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Time For Henderson Alvarez To Shine

Perhaps no player will benefit more from the Toronto-Miami mega-trade than Henderson Alvarez. Opinions are definitely mixed on the 22-year-old starter. Alvarez has shown impressive stuff, and an ability to pound the strike zone, but his lack of strikeouts have become a major issue. His 9.8 K% was the worst among qualified starters. But things got a bit rosier Tuesday night. With the move to Miami, Alvarez not only benefits by going to the National League, but also gets to leave the notoriously tough AL East. Is it enough to make him a fantasy sleeper next season?

Alvarez probably won’t have a ton of value unless he starts striking out more batters. Being in the NL should help, but will it be enough to turn Alvarez into a useful pitcher?

AL Starters 18.2 7.5 4.37 4.31 4.14
NL Starters 19.1 7.4 4.04 3.97 4.00

The above chart shows the performance of the average AL starter against the average NL starter. As you can see, NL starters last season had a K% nearly a point higher than AL starters. The problem is that the difference isn’t enough to make a difference with Alvarez. Even if we expect Alvarez to add another point to his strikeout rate, putting him at 10.8%, that would still be the worst rate among starting pitchers. Pitchers moving to the NL typically have better stats, as reflected in the chart above, but Alvarez needs to experience a much larger jump in his K% to see better results.

The other big issue Alvarez ran into last season was the long-ball. Alvarez 1.39 HR/9 rate was one of the worst in baseball. The move to Marlins park should help in that area. Toronto played friendly to hitters, particularly with the home run. Left-handed hitters had an average 100 park factor, but righties benefitted from a robust 118. The Marlins new park, on the other hand, played strongly towards pitching. Lefties had an 80 park factor on the long ball, and righties didn’t fare much better, with an 84 park factor. That’s a pretty significant difference that should benefit Alvarez.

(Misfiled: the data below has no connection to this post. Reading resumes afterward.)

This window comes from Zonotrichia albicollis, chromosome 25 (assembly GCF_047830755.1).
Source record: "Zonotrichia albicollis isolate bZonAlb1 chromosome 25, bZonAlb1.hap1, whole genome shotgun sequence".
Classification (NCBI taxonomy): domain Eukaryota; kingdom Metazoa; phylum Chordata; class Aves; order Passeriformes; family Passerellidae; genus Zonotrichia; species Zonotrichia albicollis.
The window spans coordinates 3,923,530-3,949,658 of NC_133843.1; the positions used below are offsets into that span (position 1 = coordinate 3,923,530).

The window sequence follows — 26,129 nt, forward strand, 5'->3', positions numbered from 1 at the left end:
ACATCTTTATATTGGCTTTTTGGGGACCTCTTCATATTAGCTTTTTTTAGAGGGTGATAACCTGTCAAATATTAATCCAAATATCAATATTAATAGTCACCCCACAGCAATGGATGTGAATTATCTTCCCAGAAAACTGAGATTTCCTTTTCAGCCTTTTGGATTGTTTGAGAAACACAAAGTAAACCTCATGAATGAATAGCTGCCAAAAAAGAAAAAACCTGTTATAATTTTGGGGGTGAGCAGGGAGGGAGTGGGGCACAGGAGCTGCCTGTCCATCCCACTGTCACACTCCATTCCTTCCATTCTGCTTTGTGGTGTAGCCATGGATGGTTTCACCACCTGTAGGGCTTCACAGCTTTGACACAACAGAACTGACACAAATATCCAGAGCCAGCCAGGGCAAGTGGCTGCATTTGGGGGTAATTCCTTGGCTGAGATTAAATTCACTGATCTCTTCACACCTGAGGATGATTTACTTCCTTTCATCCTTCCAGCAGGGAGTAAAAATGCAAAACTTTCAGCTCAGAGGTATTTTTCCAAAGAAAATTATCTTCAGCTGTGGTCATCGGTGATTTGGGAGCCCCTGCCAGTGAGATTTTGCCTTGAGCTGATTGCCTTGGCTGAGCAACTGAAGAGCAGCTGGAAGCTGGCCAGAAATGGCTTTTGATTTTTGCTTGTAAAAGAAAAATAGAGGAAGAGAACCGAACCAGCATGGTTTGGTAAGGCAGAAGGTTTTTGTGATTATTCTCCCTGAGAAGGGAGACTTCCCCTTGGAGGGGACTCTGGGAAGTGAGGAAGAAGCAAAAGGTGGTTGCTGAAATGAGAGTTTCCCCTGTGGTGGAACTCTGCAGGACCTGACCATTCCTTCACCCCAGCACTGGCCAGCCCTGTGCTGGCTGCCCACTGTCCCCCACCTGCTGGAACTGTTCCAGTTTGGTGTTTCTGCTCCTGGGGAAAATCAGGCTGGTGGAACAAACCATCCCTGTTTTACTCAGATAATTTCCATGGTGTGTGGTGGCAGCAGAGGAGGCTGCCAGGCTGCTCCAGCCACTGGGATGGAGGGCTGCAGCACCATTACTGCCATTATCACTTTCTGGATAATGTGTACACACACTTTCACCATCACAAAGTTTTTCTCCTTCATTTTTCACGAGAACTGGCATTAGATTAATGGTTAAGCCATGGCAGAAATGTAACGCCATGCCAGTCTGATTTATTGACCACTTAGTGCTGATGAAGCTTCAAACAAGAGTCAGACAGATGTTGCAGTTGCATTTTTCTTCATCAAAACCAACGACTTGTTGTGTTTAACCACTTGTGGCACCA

Alvarez also benefits from leaving the tough AL East, where he was annihilated against divisional opponents. Outside of the Orioles, who Alvarez had a 3.12 ERA against, he really struggled against the other teams in the division. In six career starts against the Red Sox, Alvarez has a 4.33 ERA. In five starts against the Yankees, that number jumps to 5.08. Against the Rays, it’s even worth, at 6.28. He also escapes pitching in Yankee Stadium, Fenway Park and Camden Yards, all of which assist offense.

All signs point to Alvarez improving next season, but it’s unclear if the changes will be drastic enough to matter to fantasy owners. A pitcher that strikes out as few batters as Alvarez has to contribute in other areas in order to be effective in fantasy. There’s a chance that moving to a larger park suppresses his home runs enough to give him a decent ERA, but the lack of strikeouts probably ensures that number won’t dip below 4.00. And since the Marlins don’t look like they are going to win many games, it’s hard to imagine Alvarez contributing in that category. Don’t let the move to a more favorable situation change your opinion of Alvarez. Unless he starts striking out a lot more batters, he’s not going to be worth it in fantasy leagues.